Spotlight on child protection: Incorporating children’s views in proceedings


6 January 2021

By Kevin Zakreski

BCLI is running a public consultation (closing date: 15 January 2021) on child protection. It is asking for public input into its proposed changes to the Child, Family and Community Service Act. For information on how to participate in the consultation please visit the Modernizing the Child, Family and Community Service Act Project webpage.
This post is part of a series that spotlights issues discussed in the Consultation Paper on Modernizing the Child, Family and Community Service Act . To read other posts in the series please click here.

Brief description of the issue

The Child, Family and Community Service Act relies on broad statements of principle, a court’s inherent powers, and judges’ interpretations of legislation to establish the means by which a child’s views may be incorporated into a child protection proceeding. In contrast, other statutes contain provisions that directly provide for how a child’s views are to be incorporated. Should the Act be amended to adopt enabling provisions that expressly set out how a child’s views are to be incorporated in a child protection proceeding?

Discussion of options for reform

There’s potentially a large number of options that could be considered in response to this issue. To organize the discussion of them, these options may be put into two groups.

The first group of options draw on existing legislation in British Columbia and elsewhere. For example, one proposal to consider would be to adopt language in the Family Law Act’s provision on assessments (section 211), notably its express reference to the views of the child. Another proposal would be to adopt provisions that enable specific methods of bringing the child’s views into a child protection proceeding, such as those found in Saskatchewan’s Act (judicial interviews at section 29) or Newfoundland and Labrador’s Act (judicial interviews, oral testimony, written submissions, other means at the discretion of the court, all at section 56).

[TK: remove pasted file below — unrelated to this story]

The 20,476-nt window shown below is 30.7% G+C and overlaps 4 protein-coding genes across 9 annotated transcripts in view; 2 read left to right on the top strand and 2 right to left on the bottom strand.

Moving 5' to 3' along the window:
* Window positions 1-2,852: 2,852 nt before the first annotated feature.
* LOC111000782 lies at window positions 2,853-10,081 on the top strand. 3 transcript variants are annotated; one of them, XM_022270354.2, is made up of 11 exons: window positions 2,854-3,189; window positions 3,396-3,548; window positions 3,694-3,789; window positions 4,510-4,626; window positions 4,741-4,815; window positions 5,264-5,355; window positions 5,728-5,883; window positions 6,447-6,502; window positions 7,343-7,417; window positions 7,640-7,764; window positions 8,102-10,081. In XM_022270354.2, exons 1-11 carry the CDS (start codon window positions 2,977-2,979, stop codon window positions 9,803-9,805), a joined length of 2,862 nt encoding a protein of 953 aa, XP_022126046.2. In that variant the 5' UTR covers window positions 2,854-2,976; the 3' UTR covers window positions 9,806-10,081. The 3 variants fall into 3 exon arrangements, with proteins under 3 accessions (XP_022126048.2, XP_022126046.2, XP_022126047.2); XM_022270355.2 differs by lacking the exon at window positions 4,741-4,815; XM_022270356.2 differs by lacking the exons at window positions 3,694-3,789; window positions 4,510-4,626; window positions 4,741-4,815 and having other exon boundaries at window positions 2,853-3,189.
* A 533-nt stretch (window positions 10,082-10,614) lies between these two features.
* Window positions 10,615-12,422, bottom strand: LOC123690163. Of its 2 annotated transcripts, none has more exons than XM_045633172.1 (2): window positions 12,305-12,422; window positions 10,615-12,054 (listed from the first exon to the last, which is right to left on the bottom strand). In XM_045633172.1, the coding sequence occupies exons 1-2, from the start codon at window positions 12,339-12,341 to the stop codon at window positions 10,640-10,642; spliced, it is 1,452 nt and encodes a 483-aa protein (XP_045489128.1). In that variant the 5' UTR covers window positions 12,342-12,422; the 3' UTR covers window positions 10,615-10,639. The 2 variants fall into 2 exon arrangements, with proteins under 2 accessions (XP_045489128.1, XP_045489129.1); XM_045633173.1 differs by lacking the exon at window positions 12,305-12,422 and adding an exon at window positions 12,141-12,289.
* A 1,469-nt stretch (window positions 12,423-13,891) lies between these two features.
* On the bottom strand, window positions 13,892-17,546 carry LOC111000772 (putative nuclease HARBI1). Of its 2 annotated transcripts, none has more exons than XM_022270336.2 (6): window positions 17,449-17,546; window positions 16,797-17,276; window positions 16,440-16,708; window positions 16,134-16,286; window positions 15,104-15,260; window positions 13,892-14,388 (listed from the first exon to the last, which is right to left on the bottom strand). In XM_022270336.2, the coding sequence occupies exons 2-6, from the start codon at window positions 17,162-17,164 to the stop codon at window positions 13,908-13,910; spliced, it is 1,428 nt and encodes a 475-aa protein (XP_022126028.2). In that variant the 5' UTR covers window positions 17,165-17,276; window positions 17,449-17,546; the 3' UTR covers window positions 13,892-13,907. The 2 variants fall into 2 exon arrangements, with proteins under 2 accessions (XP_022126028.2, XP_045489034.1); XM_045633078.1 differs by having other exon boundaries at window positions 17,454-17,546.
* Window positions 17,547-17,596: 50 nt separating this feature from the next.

The main purpose of this group of proposals is to create clarity and certainty in the law. Express enabling provisions make it clear that a given procedure may be used to introduce the child’s views in a child protection proceeding. In their absence, there may be uncertainty about the availability of a given method. For example, one commentator has noted that some people “have suggested that since the CFCSA does not have a counterpart to s211 FLA, there is no authority for the court to order views of the child reports.” Even though the commentator rebutted this suggestion (saying that general provisions in the Act, article 12 of the UN Convention, “and the court’s inherent powers over its own procedure should fill any perceived gap”), having enabling provisions in the legislation would circumvent the need to consider this argument in the first place. Another advantage of this group of options is that they likely wouldn’t prove to be disruptive or to have any unwanted effects, because these proposed reforms are based on provisions already in force, with a track record in British Columbia and other jurisdictions.

But this last advantage also points to the main downside of this group of options. They represent modest reforms, at best. In fact, a case could be made that they don’t really introduce anything new in British Columbia’s child protection system. Assessment alternatives (such as views of the child reports) and court procedures (such as judicial interviews) appear to be available, even though they lack a foundation in the Child, Family and Community Service Act. This point raises the question of whether it’s desirable to amend the Act to include methods of obtaining the child’s views that are already being used in practice.